from Follow the Money

Where are the world’s reserves going?

September 22, 2005

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Blog posts represent the views of CFR fellows and staff and not those of CFR, which takes no institutional positions.

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In my post "has the US outsourced creative thinking about external adjustment to France," I noted that purchases of Treasuries by central banks have fallen off - even though global reserve accumulation has not fallen off.

Consider this graph, which compares the sum of the increase in reserves over the past four quarters with central bank purchases of Treasuries over the same time frame.   Central bank demand for Treasuries - according to this measure - peaked last fall.


The quarterly data tells a similar story.  Quarterly reserve growth has been strong since q4 2004 even without any intervention from the Bank of Japan.  But demand for Treasuries has fallen off.    I estimated central bank demand in q2 using the data that the Treasury releases; the actual data in the BEA may be a bit different - and I estimated global reserve accumulation in q2 using the IMF data through May, and the data various central banks have released.

So what is going on?  Part of the answer is that Japan is no longer adding to its reserves.   Other countries - China, Malaysia, India,  Russia and the other oil exporters - are still adding to the reserves rapidly.    That is keeping the increase in global reserves at around $600 billion a year, maybe a bit higher.


But the countries now adding to their reserves don't invest in Treasuries in the way that Japan did - or at least don't invest in Treasuries in ways that show up in the US data.

Consider the close correlation between the increase in the BOJ's holdings of securities of all types (dollar, euro, won, you name it) - the blue bar in the following graph -- and overall central bank purchases of treasuries - the red line the following graph.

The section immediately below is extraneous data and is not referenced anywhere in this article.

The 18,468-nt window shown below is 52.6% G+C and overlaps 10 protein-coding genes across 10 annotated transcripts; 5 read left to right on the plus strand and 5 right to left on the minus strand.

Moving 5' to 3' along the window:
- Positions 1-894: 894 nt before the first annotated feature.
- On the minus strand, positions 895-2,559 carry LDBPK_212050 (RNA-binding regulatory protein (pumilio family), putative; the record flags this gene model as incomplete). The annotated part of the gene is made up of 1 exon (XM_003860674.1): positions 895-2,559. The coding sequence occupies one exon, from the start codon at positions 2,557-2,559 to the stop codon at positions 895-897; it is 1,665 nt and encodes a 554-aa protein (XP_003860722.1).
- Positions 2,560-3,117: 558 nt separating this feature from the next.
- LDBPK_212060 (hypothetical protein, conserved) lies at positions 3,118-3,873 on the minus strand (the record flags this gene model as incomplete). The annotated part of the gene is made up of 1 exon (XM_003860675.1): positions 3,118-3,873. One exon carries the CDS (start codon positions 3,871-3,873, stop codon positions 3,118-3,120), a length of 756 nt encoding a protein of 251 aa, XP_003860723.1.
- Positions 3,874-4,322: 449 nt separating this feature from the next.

China certainly seems to invest far less of its reserves in Treasuries than the Bank of Japan, and far more in US agencies and US corporate debt.    But its total purchases of US debt (recorded purchases) have only been about 40% of its increase in reserves in 2004 and so far in 2005.  That leaves a lot for other things - whether euros, pounds, onshore dollar bank accounts, offshore dollar bank accounts or purchases of US debt that do not show up in the US data.  

That story holds more broadly.   If data on limited central bank demand for Treasuries is accurate, foreign central banks are now investing more in other assets than they ever have before.   The blue line in the next graph shows a rolling four quarter total of central bank purchases of Treasuries.  The redline shows the gap between my estimate of central bank reserve accumulation (my estimate is based on the imf data, but is adjusted roughly for valuation effects) and their purchases of Treasuries.  In other words, the red line represents the sum central banks have available to purchase all other assets.  That total is as high as it has ever been.


We know happened in q1 2004 with a large chunk of the increase in reserves that did not go into treasuries.  Japan added a ton of money to its bank accounts, and used those funds to buy treasuries in q2 and q3.  That is clearly not the story right now.    Something else is going on ... what exactly though remains something of a mystery.